Did The Ancient Romans Actually Vomit Between Courses?

The ancient Romans certainly had unique culinary customs compared to what we're used to these days. These included lounging on couches while eating at lavish dinner parties and sometimes feasting on exotic birds such as flamingos. Out of all of those habits, you might have long believed that ancient Romans were keen on vomiting between courses at feasts to make room for the next plate of food. Despite what your favorite high school history teacher taught you, providing a place for guests to regurgitate their food wasn't part of how to plan a dinner party in ancient Rome.

There were indeed areas called vomitoriums in ancient Roman times. However, they weren't rooms designed to purge and prepare for the next round of food. Instead, these areas were passageways with entrances in amphitheaters that helped ancient Romans quickly get to their seating areas, according to History.com. The vomitoriums in Rome's historic Colosseum could get up to 50,000 spectators to their seats in 15 minutes and that's without the help of the screens and other technologies we have at stadiums in modern times.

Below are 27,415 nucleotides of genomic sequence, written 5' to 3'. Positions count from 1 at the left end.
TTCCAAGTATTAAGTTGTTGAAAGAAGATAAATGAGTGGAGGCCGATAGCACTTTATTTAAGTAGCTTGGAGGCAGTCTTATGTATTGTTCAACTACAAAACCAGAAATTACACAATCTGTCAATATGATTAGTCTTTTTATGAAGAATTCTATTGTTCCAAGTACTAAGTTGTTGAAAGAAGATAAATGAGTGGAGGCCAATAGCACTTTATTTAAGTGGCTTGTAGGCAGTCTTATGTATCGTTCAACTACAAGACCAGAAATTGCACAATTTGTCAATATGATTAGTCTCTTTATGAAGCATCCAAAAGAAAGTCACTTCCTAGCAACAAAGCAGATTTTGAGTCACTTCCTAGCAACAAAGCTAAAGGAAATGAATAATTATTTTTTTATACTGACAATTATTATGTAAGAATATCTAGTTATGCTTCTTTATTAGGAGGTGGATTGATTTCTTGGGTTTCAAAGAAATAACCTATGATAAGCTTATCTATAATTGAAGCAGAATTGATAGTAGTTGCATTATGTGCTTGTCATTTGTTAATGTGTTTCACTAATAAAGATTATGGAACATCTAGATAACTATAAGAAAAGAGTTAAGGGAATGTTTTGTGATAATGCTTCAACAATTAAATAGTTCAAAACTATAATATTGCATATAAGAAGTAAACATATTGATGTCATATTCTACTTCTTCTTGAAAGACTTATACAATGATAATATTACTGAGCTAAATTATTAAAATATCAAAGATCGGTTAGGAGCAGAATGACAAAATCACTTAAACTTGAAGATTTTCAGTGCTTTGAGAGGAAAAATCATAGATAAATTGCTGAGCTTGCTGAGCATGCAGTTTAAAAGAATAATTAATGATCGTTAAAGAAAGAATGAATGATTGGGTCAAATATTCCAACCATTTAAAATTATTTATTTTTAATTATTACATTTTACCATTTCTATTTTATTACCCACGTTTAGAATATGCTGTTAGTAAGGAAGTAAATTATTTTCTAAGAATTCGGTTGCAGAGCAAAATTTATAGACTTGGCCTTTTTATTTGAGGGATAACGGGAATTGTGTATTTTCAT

Debunking the myth of Romans vomiting between courses

Roman culture certainly has a legitimate culinary legacy, like adding unconventional spices to wine. Purging between courses of meals is not part of that legacy, however. This whole myth seems to be based on the commentary of Macrobius, a Roman writer who joined the word "vomitus" with "orium" to describe how the entrances in the amphitheaters allowed for guests to quickly fill empty seats, according to Scientific American. Macrobius used the term "disgorged" and since the Romans were known for their adoration of lavishly eating at decadent dinner parties, it became a misunderstood analogy that was taken quite literally over time, especially in the pop culture oeuvre.

It seems that the first widespread — and wrong — references to vomitoriums were in Aldous Huxley's 1923 novel "Antic Hay" and later in "The City in History" by Lewis Mumford. You might have more recently seen a nod to this debunked ancient Roman custom in scenes of "The Hunger Games" movies. Today, archeologists working on the ruins of Ancient Rome still use the terms vomitorium and vomitoria but those terms have nothing to do with any grotesque eating habits of the ancient Romans. We're just glad to find out that all of the decadent foods eaten by the ancient Romans at these feasts like cheese, wine, and fresh fish didn't just end up being regurgitated.